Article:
The Neon Lawyer by Victor Methos

Published by Thomas & Mercer on November 18, 2014

A young man named Brigham, transplanted to Utah despite his name, graduates from law school in a poor economy and can't find a job. After visiting every firm in Salt Lake City, he lucks out with a firm that displays a neon sign. It turns out to be a haven for misfit lawyers. The office is owned by a lawyer with a Russian accent named Tommy who pays the attorneys a percentage of the fees they collect.

Brigham's first case is a speeding trial. His second is a murder. His client, Amanda Pierce, shot and killed the man who molested and murdered her daughter. Brigham's ethically challenged boss gets the case on his public defender contract and hands it off to Brigham. Would any judge allow a brand new lawyer to represent a defendant in a death penalty case? Of course not. Nor should any virgin lawyer be stupid enough to take on a murder charge, much less one that carries the death penalty. While this novel purports to be based on a true story, it is a truly shocking story if Utah actually allowed a lawyer with no jury trial experience to handle a death penalty trial all by himself.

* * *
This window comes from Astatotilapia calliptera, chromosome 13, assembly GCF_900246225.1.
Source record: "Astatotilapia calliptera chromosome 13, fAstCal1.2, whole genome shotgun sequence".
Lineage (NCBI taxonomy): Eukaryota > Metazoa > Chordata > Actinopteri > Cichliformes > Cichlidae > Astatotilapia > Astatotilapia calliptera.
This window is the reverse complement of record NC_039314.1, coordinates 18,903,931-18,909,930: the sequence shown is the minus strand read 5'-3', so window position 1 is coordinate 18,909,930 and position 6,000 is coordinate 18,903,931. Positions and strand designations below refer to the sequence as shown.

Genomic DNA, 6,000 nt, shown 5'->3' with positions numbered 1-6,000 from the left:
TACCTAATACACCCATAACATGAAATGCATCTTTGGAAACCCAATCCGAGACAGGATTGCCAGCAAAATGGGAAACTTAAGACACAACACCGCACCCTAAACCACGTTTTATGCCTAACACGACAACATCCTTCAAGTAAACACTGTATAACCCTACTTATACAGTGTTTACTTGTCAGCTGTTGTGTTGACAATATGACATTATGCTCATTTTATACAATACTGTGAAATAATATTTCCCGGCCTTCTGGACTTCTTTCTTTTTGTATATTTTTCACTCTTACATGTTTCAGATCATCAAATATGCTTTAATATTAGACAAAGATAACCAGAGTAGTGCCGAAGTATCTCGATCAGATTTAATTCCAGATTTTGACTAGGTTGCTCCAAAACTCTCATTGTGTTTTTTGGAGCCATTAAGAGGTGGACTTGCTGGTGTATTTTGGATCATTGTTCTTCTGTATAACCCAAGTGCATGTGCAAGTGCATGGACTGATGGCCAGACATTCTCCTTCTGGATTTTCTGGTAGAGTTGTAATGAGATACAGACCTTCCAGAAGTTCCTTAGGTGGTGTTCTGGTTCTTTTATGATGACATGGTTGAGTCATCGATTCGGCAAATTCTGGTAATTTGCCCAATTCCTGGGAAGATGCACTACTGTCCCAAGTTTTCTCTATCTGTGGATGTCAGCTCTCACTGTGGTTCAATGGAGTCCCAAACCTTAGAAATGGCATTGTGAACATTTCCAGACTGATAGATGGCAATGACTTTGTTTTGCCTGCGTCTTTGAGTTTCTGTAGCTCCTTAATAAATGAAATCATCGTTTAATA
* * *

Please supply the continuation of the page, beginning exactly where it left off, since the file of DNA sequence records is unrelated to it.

In any event, Brigham moves forward with the case and is shocked to learn that the judicial system favors the prosecution. Apparently Brigham wasn't paying attention when he interned in the public defender's office. His approach to the trial is baffling. For instance, he decides not to question prospective jurors because "if you want an unpredictable verdict, you need an unpredictable jury." It doesn't occur to Brigham that if you want to win, you need a favorable jury. Brigham's choice is absurd given that the jurors are being questioned (and the jury shaped) by the prosecutor. Most of Brigham's trial preparation consists of reading books about how to defend a client. His only witness is a psychologist who might or might not be willing to testify that his client was taking a break from reality when she gunned down her daughter's killer.